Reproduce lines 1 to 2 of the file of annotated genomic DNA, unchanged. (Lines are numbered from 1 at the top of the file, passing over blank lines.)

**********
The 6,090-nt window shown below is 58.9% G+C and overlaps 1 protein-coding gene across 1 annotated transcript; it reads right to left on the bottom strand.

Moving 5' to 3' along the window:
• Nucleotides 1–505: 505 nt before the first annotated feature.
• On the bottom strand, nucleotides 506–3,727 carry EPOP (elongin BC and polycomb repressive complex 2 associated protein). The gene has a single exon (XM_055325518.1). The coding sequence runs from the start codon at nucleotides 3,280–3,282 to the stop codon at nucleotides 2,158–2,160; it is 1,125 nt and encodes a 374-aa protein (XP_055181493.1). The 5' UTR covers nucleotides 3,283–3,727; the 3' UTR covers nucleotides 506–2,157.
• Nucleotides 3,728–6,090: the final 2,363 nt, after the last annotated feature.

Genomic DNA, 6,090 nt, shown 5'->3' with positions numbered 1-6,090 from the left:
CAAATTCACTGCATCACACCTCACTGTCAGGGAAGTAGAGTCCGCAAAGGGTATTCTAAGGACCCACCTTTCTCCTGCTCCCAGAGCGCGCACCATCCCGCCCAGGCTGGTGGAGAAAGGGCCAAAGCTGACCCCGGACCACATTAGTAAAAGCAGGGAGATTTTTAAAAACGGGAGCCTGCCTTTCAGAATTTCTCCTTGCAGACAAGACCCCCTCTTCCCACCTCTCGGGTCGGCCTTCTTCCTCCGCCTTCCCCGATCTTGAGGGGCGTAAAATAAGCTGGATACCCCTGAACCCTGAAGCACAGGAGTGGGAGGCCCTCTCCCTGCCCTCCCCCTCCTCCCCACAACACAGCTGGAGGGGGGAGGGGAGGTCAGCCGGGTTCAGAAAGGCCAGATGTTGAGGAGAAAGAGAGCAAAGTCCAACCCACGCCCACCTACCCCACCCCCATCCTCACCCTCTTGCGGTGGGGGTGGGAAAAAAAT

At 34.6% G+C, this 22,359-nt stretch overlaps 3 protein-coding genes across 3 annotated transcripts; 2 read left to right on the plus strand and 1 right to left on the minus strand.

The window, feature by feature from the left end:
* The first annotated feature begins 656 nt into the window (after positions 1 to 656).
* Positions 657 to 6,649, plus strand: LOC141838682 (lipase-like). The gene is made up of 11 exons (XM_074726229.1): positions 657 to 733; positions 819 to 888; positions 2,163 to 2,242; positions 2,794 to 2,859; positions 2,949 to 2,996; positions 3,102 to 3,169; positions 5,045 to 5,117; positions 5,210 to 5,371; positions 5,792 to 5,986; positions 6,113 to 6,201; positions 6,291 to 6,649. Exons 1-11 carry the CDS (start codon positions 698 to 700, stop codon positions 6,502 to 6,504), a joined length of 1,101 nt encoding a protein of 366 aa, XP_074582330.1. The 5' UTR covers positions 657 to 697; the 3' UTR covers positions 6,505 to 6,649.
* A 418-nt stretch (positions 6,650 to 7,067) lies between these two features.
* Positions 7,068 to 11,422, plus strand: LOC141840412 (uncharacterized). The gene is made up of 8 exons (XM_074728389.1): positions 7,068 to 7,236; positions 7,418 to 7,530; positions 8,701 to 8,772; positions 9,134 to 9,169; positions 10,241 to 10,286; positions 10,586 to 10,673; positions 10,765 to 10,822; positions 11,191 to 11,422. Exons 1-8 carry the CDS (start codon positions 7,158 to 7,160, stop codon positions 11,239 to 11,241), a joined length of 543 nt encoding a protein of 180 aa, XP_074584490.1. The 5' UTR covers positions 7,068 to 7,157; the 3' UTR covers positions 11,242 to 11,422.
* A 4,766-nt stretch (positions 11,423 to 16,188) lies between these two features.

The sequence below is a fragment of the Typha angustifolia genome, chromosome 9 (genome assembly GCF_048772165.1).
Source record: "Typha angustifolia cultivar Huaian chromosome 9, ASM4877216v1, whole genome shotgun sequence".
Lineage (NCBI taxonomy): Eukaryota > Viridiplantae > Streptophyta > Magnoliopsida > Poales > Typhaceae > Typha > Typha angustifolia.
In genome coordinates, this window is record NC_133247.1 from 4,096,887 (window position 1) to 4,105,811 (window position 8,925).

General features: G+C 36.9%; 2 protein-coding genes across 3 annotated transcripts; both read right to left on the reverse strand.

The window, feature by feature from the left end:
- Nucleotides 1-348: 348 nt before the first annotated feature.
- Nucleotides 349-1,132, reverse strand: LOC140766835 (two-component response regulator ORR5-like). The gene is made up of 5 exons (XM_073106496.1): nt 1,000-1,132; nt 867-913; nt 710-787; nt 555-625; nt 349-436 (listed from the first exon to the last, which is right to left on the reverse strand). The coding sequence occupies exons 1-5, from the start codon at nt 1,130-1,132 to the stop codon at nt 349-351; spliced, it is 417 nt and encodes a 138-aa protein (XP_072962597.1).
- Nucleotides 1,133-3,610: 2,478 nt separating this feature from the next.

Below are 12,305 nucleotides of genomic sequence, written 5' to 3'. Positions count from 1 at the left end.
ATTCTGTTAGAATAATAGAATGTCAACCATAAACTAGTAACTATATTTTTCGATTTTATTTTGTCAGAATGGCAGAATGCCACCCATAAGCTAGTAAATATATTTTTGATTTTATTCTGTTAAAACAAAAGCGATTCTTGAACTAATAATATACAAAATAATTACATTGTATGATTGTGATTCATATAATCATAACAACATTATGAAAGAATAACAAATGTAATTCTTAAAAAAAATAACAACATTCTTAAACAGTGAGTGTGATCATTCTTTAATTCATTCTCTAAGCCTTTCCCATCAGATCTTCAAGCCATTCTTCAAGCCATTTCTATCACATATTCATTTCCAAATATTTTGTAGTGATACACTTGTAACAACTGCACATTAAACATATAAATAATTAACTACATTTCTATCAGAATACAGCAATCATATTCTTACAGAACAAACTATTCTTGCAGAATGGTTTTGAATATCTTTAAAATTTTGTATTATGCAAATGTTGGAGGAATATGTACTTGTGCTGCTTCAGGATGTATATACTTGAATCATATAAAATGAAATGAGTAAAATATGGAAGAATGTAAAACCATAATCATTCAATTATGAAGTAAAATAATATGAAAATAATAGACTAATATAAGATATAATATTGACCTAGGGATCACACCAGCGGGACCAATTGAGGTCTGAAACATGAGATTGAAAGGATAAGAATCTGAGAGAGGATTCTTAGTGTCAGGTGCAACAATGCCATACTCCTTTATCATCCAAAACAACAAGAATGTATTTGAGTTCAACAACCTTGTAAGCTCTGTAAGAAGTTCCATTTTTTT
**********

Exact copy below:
The 6,090-nt window shown below is 58.9% G+C and overlaps 1 protein-coding gene across 1 annotated transcript; it reads right to left on the bottom strand.

Moving 5' to 3' along the window: